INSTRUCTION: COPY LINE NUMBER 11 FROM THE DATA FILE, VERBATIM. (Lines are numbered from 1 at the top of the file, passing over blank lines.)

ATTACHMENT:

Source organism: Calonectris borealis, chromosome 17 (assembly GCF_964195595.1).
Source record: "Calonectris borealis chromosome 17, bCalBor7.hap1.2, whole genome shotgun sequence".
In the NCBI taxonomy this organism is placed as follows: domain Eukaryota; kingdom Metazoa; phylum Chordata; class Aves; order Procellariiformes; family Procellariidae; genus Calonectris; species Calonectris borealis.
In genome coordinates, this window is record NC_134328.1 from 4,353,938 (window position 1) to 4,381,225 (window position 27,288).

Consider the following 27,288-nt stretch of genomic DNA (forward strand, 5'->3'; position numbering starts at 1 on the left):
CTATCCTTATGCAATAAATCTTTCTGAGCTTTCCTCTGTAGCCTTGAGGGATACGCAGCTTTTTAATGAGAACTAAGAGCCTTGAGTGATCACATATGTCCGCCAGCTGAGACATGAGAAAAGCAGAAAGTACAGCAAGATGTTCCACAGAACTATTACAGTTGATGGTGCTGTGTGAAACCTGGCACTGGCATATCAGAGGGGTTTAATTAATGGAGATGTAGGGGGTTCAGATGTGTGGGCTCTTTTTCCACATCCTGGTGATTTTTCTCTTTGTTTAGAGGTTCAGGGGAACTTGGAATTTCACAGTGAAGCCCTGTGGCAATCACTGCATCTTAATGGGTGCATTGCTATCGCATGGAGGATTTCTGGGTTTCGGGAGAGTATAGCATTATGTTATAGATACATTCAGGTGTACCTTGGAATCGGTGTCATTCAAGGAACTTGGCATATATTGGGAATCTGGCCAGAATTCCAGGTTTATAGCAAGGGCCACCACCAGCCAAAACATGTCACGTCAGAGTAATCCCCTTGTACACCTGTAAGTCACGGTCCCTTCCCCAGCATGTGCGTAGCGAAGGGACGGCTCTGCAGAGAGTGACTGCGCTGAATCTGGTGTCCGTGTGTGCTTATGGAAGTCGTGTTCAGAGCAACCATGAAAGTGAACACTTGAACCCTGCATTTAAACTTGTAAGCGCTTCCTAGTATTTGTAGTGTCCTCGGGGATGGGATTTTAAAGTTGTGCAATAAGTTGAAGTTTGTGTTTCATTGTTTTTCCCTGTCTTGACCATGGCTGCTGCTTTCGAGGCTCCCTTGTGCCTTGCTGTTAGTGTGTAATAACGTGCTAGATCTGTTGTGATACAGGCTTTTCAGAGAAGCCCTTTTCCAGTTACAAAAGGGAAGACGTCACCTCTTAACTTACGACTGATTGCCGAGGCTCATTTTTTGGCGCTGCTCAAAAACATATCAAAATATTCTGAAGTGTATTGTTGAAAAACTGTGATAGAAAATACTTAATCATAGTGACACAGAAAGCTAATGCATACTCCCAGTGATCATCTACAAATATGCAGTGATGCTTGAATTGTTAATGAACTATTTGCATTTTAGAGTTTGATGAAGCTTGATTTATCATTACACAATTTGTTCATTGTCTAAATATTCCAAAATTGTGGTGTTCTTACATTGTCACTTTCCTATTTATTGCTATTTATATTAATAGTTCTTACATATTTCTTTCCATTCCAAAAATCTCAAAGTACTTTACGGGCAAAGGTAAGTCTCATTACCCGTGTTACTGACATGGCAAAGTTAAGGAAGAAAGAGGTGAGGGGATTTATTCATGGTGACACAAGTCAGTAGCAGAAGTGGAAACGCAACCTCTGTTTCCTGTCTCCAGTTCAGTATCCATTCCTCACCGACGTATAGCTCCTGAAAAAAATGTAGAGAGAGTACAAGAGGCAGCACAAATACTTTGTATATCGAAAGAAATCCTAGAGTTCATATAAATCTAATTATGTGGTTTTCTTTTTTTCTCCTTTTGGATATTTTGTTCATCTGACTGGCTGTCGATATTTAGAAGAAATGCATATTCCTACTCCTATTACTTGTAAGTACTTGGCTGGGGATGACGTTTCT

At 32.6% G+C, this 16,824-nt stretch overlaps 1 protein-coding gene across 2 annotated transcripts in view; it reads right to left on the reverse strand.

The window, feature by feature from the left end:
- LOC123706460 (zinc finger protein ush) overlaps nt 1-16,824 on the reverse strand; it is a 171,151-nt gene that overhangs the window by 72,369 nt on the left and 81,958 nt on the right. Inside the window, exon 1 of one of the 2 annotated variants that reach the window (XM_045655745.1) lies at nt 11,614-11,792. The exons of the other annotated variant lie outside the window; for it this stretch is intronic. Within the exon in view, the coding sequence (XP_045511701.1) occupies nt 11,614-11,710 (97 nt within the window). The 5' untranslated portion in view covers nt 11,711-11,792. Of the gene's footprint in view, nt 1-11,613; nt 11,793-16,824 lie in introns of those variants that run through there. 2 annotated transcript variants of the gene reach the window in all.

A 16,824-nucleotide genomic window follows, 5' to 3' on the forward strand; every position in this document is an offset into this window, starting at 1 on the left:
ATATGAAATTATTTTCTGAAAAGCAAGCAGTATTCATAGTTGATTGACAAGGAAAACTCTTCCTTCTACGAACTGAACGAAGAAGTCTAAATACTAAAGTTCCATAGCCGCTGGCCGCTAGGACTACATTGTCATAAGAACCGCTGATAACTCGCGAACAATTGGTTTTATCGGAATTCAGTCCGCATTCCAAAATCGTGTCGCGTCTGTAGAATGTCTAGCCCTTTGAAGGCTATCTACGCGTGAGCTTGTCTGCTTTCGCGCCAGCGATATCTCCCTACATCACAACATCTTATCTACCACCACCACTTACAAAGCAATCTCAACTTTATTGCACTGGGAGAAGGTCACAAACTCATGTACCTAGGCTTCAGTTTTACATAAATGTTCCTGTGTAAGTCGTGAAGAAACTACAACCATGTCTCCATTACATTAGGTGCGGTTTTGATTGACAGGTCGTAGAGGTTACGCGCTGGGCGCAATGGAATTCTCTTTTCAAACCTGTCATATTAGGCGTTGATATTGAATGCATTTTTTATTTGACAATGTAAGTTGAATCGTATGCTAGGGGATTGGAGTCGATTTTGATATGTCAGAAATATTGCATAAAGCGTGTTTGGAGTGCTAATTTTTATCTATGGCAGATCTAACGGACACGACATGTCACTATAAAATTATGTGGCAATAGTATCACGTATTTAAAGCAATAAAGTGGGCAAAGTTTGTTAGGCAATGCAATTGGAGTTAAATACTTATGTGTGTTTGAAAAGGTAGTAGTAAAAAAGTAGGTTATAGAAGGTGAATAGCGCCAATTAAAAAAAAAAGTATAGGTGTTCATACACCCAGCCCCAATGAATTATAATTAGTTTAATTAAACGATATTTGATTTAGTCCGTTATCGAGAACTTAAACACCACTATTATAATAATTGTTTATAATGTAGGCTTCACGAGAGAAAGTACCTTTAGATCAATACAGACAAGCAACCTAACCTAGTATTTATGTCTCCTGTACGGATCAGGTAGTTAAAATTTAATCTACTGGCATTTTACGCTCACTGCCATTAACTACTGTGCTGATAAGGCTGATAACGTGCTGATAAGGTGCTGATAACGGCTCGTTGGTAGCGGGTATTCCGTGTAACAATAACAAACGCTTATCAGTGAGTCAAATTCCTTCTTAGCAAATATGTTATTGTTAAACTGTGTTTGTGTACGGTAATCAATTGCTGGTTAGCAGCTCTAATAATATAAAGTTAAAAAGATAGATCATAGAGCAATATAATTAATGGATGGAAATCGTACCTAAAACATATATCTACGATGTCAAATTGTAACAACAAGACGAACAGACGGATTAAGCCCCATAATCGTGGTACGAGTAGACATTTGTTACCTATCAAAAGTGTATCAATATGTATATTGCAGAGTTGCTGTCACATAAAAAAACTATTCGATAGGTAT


ATATGAAATTATTTTCTGAAAAGCAAGCAGTATTCATAGTTGATTGACAAGGAAAACTCTTCCTTCTACGAACTGAACGAAGAAGTCTAAATACTAAAGTTCCATAGCCGCTGGCCGCTAGGACTACATTGTCATAAGAACCGCTGATAACTCGCGAACAATTGGTTTTATCGGAATTCAGTCCGCATTCCAAAATCGTGTCGCGTCTGTAGAATGTCTAGCCCTTTGAAGGCTATCTACGCGTGAGCTTGTCTGCTTTCGCGCCAGCGATATCTCCCTACATCACAACATCTTATCTACCACCACCACTTACAAAGCAATCTCAACTTTATTGCACTGGGAGAAGGTCACAAACTCATGTACCTAGGCTTCAGTTTTACATAAATGTTCCTGTGTAAGTCGTGAAGAAACTACAACCATGTCTCCATTACATTAGGTGCGGTTTTGATTGACAGGTCGTAGAGGTTACGCGCTGGGCGCAATGGAATTCTCTTTTCAAACCTGTCATATTAGGCGTTGATATTGAATGCATTTTTTATTTGACAATGTAAGTTGAATCGTATGCTAGGGGATTGGAGTCGATTTTGATATGTCAGAAATATTGCATAAAGCGTGTTTGGAGTGCTAATTTTTATCTATGGCAGATCTAACGGACACGACATGTCACTATAAAATTATGTGGCAATAGTATCACGTATTTAAAGCAATAAAGTGGGCAAAGTTTGTTAGGCAATGCAATTGGAGTTAAATACTTATGTGTGTTTGAAAAGGTAGTAGTAAAAAAGTAGGTTATAGAAGGTGAATAGCGCCAATTAAAAAAAAAAGTATAGGTGTTCATACACCCAGCCCCAATGAATTATAATTAGTTTAATTAAACGATATTTGATTTAGTCCGTTATCGAGAACTTAAACACCACTATTATAATAATTGTTTATAATGTAGGCTTCACGAGAGAAAGTACCTTTAGATCAATACAGACAAGCAACCTAACCTAGTATTTATGTCTCCTGTACGGATCAGGTAGTTAAAATTTAATCTACTGGCATTTTACGCTCACTGCCATTAACTACTGTGCTGATAAGGCTGATAACGTGCTGATAAGGTGCTGATAACGGCTCGTTGGTAGCGGGTATTCCGTGTAACAATAACAAACGCTTATCAGTGAGTCAAATTCCTTCTTAGCAAATATGTTATTGTTAAACTGTGTTTGTGTACGGTAATCAATTGCTGGTTAGCAGCTCTAATAATATAAAGTTAAAAAGATAGATCATAGAGCAATATAATTAATGGATGGAAATCGTACCTAAAACATATATCTACGATGTCAAATTGTAACAACAAGACGAACAGACGGATTAAGCCCCATAATCGTGGTACGAGTAGACATTTGTTACCTATCAAAAGTGTATCAATATGTATATTGCAGAGTTGCTGTCACATAAAAAAACTATTCGATAGGTAT